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Treaty Possible if U.S. Does Not Encourage Egypt with Expectations

February 20, 1979
See Original Daily Bulletin From This Date

Yigal Allon former Deputy Premier of Israel, told the annual convention of the Labor Zionist Alliance here that the “temptation for Egypt to get back the Sinai so great that if the United States government does not create unobtainable expectations in Cairo for greater concessions from Israel, a peace treaty may be signed.”

The weekend convention ended today with the election of Prof. Allen Pollack, 40, a member of the World Zionist Organization Executive, as president, succeeding I.K. Goldstein of New York who was elected vice president and chairman of the LZA administrative committee. Among his numerous activities, Pollack is also a member of the board of governors of the Jewish Agency and of the board of directors of the United Israel Appeal, and is a member of the American Zionist Federation executive committee. Under a Ford Foundation grant, he was a Visiting Fellow at the Marx-Engels-Lenin Institute at the University of Leningrad. He was instrumental in establishing the American Professors for Peace in the Middle East.

Allon, who is world chairman of the Labor Zionist Movement spoke against the backdrop of the scheduled resumption of Israeli-Egyptian peace talks at Camp David on Wednesday, also declared that signing of a peace treaty depended on Egypt dropping “its strange demand to weaken its commitment to live up to the maintenance of peace, and agrees that the treaty is not conditional upon any act or developments between the other Arab states and Israel.”


Allon told the 500 delegates he hoped that no U.S. pressure “will be used against Israel to accept a treaty which is conditioned by the behavior of other factors or countries other than Egypt and Israel.” He declared that Israel would not accept, “even under pressure,” any compromise which would jeopardize Israel’s capability “of defending herself by herself.”

Allon said the Camp David frameworks, “in spite of deficiencies, are binding. They have been signed by legitimate governments and approved by the Knesset and they should be honored on a recipes local basis by the Egyptians.” He said a peace treaty would have been signed by Dec. 17, the target date set at Camp David, if the Egyptian government had been faithful to the Camp David agreements and approved the text for a peace treaty which was worked out at Blair House.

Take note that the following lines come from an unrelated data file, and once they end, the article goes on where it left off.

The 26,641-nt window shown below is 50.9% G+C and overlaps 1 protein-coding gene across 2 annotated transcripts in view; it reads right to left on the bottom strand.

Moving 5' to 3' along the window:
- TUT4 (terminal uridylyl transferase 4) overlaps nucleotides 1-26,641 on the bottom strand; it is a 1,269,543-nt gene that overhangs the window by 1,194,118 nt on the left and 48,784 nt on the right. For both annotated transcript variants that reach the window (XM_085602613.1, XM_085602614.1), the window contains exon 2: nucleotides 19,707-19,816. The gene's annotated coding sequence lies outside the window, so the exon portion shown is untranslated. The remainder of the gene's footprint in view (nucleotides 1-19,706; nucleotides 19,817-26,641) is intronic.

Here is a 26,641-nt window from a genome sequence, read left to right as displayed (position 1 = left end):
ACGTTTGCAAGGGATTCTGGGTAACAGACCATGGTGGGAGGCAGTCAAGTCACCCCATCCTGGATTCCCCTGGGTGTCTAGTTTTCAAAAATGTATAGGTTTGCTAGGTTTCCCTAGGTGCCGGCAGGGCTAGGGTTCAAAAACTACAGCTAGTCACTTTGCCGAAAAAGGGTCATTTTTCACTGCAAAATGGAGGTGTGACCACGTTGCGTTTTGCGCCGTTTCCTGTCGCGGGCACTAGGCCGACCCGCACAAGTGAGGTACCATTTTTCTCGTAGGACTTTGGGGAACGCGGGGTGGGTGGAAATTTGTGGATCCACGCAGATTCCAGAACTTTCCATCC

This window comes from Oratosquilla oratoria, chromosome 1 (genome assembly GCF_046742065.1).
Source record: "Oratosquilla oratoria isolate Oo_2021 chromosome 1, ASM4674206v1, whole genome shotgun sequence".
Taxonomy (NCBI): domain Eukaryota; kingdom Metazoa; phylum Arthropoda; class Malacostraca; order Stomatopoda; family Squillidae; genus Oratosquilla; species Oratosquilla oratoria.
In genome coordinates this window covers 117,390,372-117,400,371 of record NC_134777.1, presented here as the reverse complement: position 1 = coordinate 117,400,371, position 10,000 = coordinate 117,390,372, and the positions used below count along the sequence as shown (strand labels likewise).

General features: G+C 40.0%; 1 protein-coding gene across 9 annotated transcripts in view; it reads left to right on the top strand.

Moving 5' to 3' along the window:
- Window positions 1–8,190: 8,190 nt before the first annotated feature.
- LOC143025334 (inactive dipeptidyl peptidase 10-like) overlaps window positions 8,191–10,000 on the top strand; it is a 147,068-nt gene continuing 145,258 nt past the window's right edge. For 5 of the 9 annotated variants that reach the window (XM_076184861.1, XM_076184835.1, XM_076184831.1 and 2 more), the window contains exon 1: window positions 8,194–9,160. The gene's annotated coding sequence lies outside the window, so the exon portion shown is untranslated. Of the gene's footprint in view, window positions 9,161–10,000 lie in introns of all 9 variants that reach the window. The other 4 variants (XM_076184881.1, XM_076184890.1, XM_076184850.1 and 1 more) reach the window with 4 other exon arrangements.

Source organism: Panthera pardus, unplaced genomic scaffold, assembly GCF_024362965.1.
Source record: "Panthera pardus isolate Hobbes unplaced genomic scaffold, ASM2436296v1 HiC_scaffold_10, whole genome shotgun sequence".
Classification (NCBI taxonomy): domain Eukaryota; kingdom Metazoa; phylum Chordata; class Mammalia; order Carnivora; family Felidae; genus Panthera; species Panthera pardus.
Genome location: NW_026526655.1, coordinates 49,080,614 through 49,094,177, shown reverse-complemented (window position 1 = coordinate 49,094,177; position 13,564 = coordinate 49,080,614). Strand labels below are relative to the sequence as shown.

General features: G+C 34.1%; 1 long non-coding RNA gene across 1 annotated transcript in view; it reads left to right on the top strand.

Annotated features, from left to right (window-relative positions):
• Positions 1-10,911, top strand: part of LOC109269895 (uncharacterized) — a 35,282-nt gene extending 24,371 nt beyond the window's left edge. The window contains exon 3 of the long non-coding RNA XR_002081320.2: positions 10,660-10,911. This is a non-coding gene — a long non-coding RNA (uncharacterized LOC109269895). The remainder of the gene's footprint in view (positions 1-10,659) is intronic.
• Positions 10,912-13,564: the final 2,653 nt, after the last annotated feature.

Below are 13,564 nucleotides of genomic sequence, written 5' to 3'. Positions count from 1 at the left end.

Allon called on the Egyptian government not to be deterred by the “rejectionist elements” in the Arab world and sign the peace treaty “in good faith for the benefit of both countries.”


Prof. Shlomo Avineri, former director general of the Israel Foreign Ministry, said at the Saturday evening convention session that “there may be grave doubts” whether the Carter Administration “really grasps some of the movements which have now been unleashed in the Middle East, ” a reference to the upheaval in Iran.

He added that regardless of these considerations, “they should never be used as an alibi by Israel in the substantive negotiations that will be under taken, “especially those” at the resumption of talks at Camp David.

Avineri said that among the considerations the Israeli government will have to take into ac count in its peace talks are not only problems of security and power balance, but also Israel’s standing “in the Jewish community in the world” which “tends to be predominantly liberal and identified with the more open-minded and intellectual sectors of the population.”

Avineri warned that if Jews throughout the world ever became convinced that “what is foremost in the Israeli government’s mind is territorial aggrandizement and not security, a tragic cleavage, between Israel and the diaspora might be opened.” He said Israel must be a Jewish State “in the sense that it will reflect the pluralism and diversity of Jewish life in the diaspora.

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